||It has been suggested that this article be merged with New England Non-Resistance Society. (Discuss) Proposed since August 2014.|
The New England Non-Resistance Society was an American peace group. It was founded at a special peace convention organized by William Lloyd Garrison, in Boston in September 1838. It was one of the more radical of the many organizations he founded, adopting a Declaration of Sentiments of which he was the principal author, pledging themselves to deny the validity of social distinctions based on race, nationality or gender", refusing obedience to human governments, and opposing even individual acts of self-defense. The Society rejected loyalty to any human government; one historian has described the Non-Resistance Society's "basic outlook as that of philosophical anarchism".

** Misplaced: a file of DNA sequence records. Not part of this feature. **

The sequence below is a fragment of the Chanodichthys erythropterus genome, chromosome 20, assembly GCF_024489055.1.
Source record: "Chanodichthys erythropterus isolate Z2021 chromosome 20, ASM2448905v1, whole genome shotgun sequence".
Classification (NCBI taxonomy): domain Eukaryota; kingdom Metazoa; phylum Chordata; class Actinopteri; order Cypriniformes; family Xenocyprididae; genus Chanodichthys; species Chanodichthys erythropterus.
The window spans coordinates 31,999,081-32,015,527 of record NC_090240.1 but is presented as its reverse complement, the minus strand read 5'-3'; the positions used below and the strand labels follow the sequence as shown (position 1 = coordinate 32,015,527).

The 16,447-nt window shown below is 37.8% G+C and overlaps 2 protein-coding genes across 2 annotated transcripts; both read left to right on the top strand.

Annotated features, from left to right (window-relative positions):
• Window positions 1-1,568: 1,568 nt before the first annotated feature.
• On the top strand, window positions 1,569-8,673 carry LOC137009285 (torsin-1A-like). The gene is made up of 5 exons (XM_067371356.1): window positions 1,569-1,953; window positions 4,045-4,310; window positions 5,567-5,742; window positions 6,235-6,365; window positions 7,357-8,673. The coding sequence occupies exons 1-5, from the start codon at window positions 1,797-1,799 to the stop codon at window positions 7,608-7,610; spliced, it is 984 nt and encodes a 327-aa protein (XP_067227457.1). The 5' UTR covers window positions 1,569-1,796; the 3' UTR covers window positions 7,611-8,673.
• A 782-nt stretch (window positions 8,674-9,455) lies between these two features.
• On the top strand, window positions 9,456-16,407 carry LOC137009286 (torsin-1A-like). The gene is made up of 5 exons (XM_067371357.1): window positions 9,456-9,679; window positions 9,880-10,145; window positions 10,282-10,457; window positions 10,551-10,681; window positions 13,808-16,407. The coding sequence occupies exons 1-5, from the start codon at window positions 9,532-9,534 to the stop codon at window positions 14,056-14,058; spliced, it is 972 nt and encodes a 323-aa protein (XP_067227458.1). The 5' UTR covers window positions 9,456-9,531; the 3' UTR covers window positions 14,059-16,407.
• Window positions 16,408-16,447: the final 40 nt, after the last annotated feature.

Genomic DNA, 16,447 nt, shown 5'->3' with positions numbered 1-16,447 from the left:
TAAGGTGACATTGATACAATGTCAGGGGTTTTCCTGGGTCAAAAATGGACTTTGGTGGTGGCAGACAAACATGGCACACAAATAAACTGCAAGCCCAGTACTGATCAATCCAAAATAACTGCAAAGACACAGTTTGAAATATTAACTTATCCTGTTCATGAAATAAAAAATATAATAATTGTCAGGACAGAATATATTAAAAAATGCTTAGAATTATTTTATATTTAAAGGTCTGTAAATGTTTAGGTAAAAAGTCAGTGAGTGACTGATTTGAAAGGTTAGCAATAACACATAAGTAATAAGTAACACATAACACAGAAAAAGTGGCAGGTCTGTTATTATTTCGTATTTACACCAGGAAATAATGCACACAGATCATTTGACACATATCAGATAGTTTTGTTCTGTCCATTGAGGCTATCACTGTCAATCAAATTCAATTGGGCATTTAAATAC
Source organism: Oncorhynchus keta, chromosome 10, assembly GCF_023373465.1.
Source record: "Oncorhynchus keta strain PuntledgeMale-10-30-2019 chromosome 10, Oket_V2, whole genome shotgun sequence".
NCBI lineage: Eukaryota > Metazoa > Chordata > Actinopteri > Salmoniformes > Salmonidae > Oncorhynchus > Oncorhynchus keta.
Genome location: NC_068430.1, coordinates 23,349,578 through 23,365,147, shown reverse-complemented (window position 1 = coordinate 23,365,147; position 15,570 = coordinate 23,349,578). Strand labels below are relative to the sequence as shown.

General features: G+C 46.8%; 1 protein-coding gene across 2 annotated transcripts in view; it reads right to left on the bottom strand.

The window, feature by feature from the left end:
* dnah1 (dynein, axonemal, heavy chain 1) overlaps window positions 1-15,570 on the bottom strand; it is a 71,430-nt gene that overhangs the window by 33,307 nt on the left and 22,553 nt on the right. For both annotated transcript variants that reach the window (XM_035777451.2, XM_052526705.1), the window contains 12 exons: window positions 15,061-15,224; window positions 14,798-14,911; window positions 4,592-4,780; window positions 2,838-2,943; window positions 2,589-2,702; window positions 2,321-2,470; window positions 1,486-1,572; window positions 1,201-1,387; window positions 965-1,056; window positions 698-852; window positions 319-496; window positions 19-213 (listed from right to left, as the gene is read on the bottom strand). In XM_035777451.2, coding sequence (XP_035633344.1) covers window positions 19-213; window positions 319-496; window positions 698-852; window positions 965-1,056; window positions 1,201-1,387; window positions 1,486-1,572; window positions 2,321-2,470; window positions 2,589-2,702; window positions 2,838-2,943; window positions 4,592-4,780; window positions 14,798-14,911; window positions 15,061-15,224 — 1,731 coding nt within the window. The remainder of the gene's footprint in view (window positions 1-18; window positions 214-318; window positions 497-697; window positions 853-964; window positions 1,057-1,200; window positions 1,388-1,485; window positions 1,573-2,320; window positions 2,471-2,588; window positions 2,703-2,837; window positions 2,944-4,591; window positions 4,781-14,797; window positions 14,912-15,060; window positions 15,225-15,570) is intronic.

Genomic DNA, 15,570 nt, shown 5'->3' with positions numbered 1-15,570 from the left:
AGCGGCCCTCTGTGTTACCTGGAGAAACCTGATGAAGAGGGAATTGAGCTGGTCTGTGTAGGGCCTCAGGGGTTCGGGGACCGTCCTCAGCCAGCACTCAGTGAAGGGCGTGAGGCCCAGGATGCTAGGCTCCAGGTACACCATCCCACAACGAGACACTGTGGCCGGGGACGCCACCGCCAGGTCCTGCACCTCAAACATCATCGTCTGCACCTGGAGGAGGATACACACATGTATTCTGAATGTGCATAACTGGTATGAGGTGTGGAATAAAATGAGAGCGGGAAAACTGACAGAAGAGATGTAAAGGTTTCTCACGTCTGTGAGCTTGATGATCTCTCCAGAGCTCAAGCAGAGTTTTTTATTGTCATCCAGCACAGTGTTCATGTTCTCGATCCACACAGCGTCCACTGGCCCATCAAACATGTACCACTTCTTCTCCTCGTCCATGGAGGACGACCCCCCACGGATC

The declaration was signed by 44 people, of whom 20 were women. Maria Chapman became the editor of its publication, The Non-Resistant , which started publication in 1839. The first annual meeting was held in Philadelphia, Sept 24-27, 1839. Members of the Non-Resistance Society included, in addition to Garrison and Chapman, Henry Clarke Wright, Adin Ballou, Amasa Walker, Stephen Foster and Sarah and Angelina Grimké.
The Non-Resistance Society held its last meeting in 1849.
The organization has been considered by one historian to be a "relatively exclusive vehicle of the radical [Boston] upper class"
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